Today's adventure with Diane Howell Evans was more of a surprise than we thought it would be! I would call this Volksmarch a real treat. We had a few difficulties with the instructions, but we didn't get completely lost. We did have to ask locals about the location of some things.
I met Diane at the Safeway in Silverdale, Washington, and rode with her to Kingston. She knows her way around the area and had a spot planned for us to park that would give us more than the two-hour free parking suggested in our walk instructions.
When we arrived in Kingston and looked for the four-hour parking Diane found online, we only found a lot that said towing was enforced. We did not want to be towed! Instead, on the walk route, was the Kola Kole Park (corner of Maine and Hwy. 104). There were no private property or tow-away signs. The lot was completely empty on a Wednesday morning. It looked good to us and there was even a super-clean porta-potty next to the parking lot.
Kola Kole Park grounds house an old school building that was no longer needed by the city. In 1951, the building and grounds were deeded to the Kitsap County Parks Department to be used forever "for community purposes." County commissioners launched a contest to name the park, but that was a flop. Then they asked Martha George, a former Suquamish Tribe chairwoman for her input. She suggested the Salish words "Kola Kole," meaning "Place of Coming Together." Her words gave the park its name.
At 9:25 a.m., we started walking. A good place to start walking from where we parked was to take a right on Hwy. 104 from Maine St. We walked toward the ferry terminal on Hwy. 104 and then turned right on NE West Kingston Rd. and then started at walk instruction #35. In retrospect, we could have stayed on Hwy. 104 for a few blocks to the actual start point at the Port of Kingston Kiwanis Park (PoKKP). Either way works.
Our first point of interest was Village Green Community Park with a building that houses the library, Boys and Girls Club, a senior center, and meeting rooms. There is also a playground and big, grassy areas for sunbathing or playing with children and dogs.
|Community Center, including the library.|
|Beautiful magenta flowers lining |
the sidewalk to the library.
Back on Hwy. 104, we found huge painted chairs, a mural, and an informative signboard with maps of the county and city.
|Patriotically painted chairs.|
|I have room for at least one more.|
"The Filling Station" mural.
|North Kitsap parks, trails, |
and natural areas.
|Kingston parks and trails.|
|Funny comments on the map.|
|This is exquisite!|
|One of three places that serve |
pizza in downtown Kingston.
|The Port of Kingston Kiwanis Park (PoKKP).|
|There were four of these chairs in PoKKP.|
|A ferry is in port.|
|The Old Kingston Hotel.|
|A trail down to the beach (on the right).|
|A northwestern home with a Sound view.|
|A trail in "Quiet Place Park."|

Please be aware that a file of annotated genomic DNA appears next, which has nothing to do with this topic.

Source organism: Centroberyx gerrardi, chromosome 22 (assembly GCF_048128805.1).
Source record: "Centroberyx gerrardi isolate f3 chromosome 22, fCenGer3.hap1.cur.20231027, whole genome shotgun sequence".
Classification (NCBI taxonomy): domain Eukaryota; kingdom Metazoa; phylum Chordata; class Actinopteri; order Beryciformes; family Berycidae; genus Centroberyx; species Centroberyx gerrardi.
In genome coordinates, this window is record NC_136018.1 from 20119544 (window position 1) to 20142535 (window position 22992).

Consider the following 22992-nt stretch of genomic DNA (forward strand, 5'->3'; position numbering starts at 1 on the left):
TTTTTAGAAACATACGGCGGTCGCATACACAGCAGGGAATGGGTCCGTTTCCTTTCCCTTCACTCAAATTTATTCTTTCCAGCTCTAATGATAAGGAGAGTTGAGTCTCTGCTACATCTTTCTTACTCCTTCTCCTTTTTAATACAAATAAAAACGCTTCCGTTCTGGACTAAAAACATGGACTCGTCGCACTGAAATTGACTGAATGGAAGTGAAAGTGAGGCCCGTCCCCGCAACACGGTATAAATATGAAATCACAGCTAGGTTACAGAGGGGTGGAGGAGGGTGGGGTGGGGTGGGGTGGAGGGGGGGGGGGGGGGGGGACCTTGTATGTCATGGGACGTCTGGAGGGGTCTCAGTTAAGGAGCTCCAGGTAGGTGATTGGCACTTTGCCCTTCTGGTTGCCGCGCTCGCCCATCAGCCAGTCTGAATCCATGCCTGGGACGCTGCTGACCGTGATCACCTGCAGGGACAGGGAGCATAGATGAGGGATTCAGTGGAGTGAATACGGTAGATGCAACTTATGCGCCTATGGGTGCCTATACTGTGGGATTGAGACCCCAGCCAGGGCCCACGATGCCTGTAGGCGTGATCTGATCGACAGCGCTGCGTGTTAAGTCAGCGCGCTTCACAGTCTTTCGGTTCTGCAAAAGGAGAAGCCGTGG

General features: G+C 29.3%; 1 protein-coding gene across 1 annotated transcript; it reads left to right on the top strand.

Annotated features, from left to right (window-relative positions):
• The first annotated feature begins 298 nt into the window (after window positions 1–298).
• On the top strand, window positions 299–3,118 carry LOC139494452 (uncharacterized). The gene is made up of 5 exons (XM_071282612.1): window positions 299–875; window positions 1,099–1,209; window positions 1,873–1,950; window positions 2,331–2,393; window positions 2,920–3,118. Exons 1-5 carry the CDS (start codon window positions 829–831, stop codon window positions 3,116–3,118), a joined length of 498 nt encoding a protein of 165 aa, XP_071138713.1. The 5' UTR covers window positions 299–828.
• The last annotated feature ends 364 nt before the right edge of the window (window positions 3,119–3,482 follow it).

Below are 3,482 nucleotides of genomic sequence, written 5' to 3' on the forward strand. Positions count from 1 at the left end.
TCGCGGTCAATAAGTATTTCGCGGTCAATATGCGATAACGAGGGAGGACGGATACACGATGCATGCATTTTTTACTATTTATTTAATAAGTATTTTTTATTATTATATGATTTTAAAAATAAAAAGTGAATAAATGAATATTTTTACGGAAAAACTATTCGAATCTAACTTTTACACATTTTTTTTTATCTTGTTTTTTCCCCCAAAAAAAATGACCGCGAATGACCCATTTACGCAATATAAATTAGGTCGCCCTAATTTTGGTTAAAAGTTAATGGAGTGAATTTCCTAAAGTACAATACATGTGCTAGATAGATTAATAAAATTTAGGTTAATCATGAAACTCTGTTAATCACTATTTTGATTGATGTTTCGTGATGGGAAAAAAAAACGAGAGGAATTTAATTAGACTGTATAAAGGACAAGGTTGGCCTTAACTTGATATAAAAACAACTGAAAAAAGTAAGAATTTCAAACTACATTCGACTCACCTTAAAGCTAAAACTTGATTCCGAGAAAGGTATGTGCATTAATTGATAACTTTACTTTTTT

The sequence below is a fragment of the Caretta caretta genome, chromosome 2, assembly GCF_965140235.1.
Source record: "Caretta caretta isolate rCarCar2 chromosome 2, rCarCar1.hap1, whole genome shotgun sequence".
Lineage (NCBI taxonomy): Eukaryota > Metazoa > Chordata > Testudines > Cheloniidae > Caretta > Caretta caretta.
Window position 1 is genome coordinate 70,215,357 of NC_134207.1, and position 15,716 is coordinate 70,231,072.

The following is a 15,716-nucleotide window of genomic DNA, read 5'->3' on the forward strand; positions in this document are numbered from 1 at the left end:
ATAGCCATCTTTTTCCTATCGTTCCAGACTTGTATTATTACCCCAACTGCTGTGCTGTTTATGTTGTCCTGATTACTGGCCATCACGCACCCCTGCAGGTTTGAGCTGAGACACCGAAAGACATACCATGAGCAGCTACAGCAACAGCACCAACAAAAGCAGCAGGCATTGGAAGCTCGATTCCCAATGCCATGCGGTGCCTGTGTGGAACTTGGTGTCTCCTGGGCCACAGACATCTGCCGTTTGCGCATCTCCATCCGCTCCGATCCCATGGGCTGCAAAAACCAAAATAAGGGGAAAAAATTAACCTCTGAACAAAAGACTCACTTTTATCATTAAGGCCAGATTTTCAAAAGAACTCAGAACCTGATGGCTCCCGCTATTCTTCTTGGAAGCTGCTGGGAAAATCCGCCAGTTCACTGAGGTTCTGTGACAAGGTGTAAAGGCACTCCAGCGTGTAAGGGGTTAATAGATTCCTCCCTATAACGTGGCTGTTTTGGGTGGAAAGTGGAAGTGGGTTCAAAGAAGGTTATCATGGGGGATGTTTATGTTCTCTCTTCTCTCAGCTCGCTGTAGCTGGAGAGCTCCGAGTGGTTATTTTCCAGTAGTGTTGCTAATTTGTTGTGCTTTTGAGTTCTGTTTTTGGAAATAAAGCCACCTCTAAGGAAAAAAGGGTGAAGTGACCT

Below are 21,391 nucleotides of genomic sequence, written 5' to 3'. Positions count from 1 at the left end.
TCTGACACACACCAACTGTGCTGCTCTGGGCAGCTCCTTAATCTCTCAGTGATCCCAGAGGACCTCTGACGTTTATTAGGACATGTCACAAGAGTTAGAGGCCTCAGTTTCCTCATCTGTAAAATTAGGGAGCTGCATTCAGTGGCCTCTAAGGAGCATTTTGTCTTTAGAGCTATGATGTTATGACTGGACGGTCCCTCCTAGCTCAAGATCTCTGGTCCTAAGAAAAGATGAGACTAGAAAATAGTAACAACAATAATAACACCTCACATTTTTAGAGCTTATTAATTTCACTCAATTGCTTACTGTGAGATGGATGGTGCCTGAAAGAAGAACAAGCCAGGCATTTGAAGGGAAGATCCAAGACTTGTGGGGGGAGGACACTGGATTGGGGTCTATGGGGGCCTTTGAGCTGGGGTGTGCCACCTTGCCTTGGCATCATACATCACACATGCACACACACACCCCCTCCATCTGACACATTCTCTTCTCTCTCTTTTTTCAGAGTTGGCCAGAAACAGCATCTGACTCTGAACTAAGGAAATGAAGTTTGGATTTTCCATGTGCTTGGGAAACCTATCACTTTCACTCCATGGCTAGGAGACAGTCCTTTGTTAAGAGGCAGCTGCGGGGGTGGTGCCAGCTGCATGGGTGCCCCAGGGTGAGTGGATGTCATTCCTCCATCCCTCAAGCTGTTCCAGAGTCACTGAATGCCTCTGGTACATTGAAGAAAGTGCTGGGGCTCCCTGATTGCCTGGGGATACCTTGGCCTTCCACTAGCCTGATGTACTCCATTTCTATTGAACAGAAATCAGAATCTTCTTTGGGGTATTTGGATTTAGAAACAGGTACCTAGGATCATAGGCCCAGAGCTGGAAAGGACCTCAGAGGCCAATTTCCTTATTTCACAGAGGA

A little farther downhill, we had to go on another county park trail on the other side of Ohio Ave. Steep steps descended into the bottom of a gulch and from there we continued on that trail for a long distance. A small creek burbled on our right.
|Cedar tree roots.|
|66 degrees at 11:00 a.m. Yay!|
|Trolls, I think.|
|Aaandd, the only one posting on the |
fence is Kitsap County. Ironic!
|A Harry Potter or Lord of the Rings tree.|
|This is what the directions referred to |
as a "concrete barrier." No wonder we were confused.
We took that trail and found the high school football field, the tennis court, and the fence line that would take us to the next trail. This is where we ran into trouble with the directions again. We took the short, steep trail covered in loose rocks. Then our directions said, "Walk the trail to the right, joining the main trail at the bottom which is straight ahead." Say, what?
|Welcome to the '50s!|
|This is My Girl Drive-in/Museum.|
|It's not really on Route 66, but it's still fun.|
|Band names were scattered around |
the property on big rocks.
|The old-fashioned service station.|
|Reminders that Elvis is still the King.|
|1956 Airstream that Elvis Presley used |
as his workspace for "Love Me Tender."
|I believe this is Amelia Earhardt. |
|Cool classic advertising.|
|An old-fashioned soda fountain.|
|James Dean memorabilia.|
|There's a working train that runs on a track on the upper wall.|
|A large room for a meeting, eating, or dancing.|
|A motorcycle used in "Easy Rider."|
|Early "boom boxes."|
|Firebird and Ford Ranchero.|
|I forgot what this one is.|
|Packard Patrician's cathedral tail lights.|
So, that was our big surprise on this Volksmarch. It was amazing Bob was there and willing to give us a tour.
From there, we headed to Arness Roadside Park, a pretty little wayside with a beach. On our way to the park, we saw the dog below having a blast in the water. He was jumping around, walking back and forth, wagging his tail. It almost looked like he was fishing.
|A view of the ferry terminal |
from Arness Roadside Park.
|Arness Roadside Park beach.|
|This looked like a sailboat class.|
|Info on the estuary.|
|The upside-down root system of a large |
tree that probably washed down the river.
|Where the estuary meets Puget Sound.|
From the roadside park, it was a short distance back to Diane's car. It was 2:10 p.m. We had a quick lunch and called it a day.
Other than technical difficulties with the walk directions, this is an awesome Volksmarch. [NOTE: If you do this walk, you may or may not find Bob Thompson at My Girl Drive-in/Museum. You may encounter a locked gate, just so you know.]